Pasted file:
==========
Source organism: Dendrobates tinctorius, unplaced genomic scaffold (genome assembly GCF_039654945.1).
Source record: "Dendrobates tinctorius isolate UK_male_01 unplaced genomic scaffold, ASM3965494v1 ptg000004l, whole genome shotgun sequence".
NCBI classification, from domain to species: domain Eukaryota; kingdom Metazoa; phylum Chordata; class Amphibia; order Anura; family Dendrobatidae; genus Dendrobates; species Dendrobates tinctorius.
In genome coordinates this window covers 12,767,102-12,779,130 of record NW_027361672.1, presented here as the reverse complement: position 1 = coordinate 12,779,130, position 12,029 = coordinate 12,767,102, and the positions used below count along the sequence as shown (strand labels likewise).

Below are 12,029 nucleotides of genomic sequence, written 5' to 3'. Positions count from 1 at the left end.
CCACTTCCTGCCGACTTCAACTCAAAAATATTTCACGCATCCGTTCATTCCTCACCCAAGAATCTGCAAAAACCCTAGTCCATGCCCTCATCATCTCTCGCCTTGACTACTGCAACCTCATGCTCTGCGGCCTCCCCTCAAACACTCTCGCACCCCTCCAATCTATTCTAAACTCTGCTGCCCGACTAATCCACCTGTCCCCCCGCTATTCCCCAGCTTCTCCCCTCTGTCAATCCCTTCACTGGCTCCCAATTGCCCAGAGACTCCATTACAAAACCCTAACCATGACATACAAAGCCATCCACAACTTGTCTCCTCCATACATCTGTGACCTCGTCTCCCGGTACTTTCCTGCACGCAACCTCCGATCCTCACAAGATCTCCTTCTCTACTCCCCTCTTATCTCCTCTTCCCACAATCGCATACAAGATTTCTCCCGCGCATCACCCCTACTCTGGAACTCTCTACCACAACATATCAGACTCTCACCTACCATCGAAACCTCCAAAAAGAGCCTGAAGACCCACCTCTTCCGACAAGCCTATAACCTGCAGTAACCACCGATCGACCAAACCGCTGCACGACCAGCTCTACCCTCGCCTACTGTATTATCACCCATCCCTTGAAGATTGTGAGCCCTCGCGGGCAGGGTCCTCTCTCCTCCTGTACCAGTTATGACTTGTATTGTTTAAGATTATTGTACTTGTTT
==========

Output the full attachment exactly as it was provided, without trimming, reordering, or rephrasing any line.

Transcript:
Source organism: Dendrobates tinctorius, unplaced genomic scaffold (genome assembly GCF_039654945.1).
Source record: "Dendrobates tinctorius isolate UK_male_01 unplaced genomic scaffold, ASM3965494v1 ptg000004l, whole genome shotgun sequence".
NCBI classification, from domain to species: domain Eukaryota; kingdom Metazoa; phylum Chordata; class Amphibia; order Anura; family Dendrobatidae; genus Dendrobates; species Dendrobates tinctorius.
In genome coordinates this window covers 12,767,102-12,779,130 of record NW_027361672.1, presented here as the reverse complement: position 1 = coordinate 12,779,130, position 12,029 = coordinate 12,767,102, and the positions used below count along the sequence as shown (strand labels likewise).

Below are 12,029 nucleotides of genomic sequence, written 5' to 3'. Positions count from 1 at the left end.
CCACTTCCTGCCGACTTCAACTCAAAAATATTTCACGCATCCGTTCATTCCTCACCCAAGAATCTGCAAAAACCCTAGTCCATGCCCTCATCATCTCTCGCCTTGACTACTGCAACCTCATGCTCTGCGGCCTCCCCTCAAACACTCTCGCACCCCTCCAATCTATTCTAAACTCTGCTGCCCGACTAATCCACCTGTCCCCCCGCTATTCCCCAGCTTCTCCCCTCTGTCAATCCCTTCACTGGCTCCCAATTGCCCAGAGACTCCATTACAAAACCCTAACCATGACATACAAAGCCATCCACAACTTGTCTCCTCCATACATCTGTGACCTCGTCTCCCGGTACTTTCCTGCACGCAACCTCCGATCCTCACAAGATCTCCTTCTCTACTCCCCTCTTATCTCCTCTTCCCACAATCGCATACAAGATTTCTCCCGCGCATCACCCCTACTCTGGAACTCTCTACCACAACATATCAGACTCTCACCTACCATCGAAACCTCCAAAAAGAGCCTGAAGACCCACCTCTTCCGACAAGCCTATAACCTGCAGTAACCACCGATCGACCAAACCGCTGCACGACCAGCTCTACCCTCGCCTACTGTATTATCACCCATCCCTTGAAGATTGTGAGCCCTCGCGGGCAGGGTCCTCTCTCCTCCTGTACCAGTTATGACTTGTATTGTTTAAGATTATTGTACTTGTTT